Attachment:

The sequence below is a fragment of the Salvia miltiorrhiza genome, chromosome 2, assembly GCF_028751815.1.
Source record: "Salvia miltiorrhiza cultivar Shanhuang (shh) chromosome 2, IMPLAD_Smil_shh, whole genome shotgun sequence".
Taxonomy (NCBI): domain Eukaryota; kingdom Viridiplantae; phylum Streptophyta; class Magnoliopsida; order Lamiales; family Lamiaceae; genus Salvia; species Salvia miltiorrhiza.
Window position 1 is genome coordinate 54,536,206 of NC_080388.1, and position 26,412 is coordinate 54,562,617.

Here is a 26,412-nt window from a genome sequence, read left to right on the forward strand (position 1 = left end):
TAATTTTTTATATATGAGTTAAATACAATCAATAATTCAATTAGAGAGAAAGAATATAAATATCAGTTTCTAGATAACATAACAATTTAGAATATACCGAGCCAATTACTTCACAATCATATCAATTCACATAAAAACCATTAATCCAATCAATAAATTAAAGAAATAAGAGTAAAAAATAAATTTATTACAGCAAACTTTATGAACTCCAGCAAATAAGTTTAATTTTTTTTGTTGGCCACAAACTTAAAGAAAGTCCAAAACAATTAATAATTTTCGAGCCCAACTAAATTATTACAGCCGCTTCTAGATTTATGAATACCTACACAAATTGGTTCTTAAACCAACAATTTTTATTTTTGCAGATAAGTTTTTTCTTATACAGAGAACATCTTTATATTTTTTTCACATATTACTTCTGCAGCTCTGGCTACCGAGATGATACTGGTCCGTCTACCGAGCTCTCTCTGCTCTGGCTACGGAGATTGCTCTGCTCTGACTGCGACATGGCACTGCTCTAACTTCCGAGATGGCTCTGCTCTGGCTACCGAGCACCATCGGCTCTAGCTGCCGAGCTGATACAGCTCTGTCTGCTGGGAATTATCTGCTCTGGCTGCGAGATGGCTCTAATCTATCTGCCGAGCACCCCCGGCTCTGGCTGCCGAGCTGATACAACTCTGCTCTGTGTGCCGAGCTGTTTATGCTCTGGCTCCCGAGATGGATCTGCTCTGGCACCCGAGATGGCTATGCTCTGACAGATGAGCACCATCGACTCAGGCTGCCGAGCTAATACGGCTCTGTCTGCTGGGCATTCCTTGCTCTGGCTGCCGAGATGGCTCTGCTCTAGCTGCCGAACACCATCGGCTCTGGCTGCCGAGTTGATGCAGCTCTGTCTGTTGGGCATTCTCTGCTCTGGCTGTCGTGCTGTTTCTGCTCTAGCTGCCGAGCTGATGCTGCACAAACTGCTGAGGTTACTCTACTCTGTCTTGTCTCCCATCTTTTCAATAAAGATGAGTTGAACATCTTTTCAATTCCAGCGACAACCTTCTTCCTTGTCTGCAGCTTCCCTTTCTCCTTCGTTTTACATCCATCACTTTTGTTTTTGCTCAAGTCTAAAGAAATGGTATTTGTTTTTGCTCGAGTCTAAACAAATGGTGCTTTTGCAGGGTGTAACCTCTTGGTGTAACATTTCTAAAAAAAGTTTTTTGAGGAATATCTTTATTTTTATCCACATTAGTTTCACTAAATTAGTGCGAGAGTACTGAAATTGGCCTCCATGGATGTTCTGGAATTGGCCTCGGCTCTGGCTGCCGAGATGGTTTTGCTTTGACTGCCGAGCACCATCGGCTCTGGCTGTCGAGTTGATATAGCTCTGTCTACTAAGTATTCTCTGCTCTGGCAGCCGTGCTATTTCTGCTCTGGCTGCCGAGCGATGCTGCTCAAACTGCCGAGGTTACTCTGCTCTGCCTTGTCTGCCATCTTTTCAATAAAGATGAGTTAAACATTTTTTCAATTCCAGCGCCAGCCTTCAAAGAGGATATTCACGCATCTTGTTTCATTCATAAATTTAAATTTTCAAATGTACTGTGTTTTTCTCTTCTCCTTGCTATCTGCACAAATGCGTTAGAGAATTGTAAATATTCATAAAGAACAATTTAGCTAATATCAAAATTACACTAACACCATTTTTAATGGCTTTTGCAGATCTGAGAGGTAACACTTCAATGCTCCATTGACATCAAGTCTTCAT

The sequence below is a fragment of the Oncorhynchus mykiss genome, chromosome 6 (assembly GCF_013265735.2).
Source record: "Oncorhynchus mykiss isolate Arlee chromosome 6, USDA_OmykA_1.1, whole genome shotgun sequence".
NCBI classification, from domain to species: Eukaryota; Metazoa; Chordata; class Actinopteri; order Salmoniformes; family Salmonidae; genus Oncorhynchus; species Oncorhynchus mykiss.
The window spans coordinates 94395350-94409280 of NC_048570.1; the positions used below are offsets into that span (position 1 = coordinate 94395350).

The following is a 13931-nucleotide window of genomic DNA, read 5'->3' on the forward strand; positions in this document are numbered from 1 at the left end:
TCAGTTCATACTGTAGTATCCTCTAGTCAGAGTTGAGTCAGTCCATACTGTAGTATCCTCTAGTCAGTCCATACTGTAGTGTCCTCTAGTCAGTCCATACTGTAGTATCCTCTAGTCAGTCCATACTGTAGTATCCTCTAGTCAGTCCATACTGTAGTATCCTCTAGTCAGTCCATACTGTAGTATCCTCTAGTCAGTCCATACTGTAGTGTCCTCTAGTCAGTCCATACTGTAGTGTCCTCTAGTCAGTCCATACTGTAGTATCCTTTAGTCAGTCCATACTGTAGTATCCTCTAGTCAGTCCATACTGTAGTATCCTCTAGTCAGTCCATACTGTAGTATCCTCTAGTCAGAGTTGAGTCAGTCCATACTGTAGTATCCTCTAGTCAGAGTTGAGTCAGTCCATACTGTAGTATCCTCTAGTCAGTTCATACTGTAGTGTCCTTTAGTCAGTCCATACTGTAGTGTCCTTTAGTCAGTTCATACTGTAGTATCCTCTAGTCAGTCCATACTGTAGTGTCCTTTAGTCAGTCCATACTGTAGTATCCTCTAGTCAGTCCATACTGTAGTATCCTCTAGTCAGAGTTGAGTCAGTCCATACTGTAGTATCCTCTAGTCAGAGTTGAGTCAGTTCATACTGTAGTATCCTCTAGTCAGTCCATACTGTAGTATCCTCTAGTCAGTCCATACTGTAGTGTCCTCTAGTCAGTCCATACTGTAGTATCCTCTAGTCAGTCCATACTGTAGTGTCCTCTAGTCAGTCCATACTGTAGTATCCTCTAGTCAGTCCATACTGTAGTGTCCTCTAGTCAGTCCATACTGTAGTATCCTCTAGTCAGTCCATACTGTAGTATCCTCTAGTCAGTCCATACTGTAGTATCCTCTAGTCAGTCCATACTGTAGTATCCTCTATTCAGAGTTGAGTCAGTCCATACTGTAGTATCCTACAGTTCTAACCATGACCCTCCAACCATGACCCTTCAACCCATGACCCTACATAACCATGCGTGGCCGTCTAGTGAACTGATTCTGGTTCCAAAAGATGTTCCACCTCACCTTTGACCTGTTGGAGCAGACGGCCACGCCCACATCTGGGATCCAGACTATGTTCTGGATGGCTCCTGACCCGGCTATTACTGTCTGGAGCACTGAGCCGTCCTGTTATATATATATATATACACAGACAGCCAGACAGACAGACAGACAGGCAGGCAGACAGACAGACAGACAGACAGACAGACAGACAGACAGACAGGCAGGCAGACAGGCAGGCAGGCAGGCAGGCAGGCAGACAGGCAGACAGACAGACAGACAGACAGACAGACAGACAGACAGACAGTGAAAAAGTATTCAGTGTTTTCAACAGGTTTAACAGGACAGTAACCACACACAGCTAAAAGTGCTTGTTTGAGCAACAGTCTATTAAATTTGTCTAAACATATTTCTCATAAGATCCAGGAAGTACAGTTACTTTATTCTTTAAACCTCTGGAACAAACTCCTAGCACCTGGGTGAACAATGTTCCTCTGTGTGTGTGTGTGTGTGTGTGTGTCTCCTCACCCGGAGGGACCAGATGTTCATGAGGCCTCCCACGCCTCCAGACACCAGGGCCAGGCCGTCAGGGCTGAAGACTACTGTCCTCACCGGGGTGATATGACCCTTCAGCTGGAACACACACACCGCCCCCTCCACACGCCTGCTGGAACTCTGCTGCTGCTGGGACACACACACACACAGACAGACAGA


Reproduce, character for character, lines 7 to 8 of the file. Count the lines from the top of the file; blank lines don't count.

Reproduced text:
The sequence below is a fragment of the Oncorhynchus mykiss genome, chromosome 6 (assembly GCF_013265735.2).
Source record: "Oncorhynchus mykiss isolate Arlee chromosome 6, USDA_OmykA_1.1, whole genome shotgun sequence".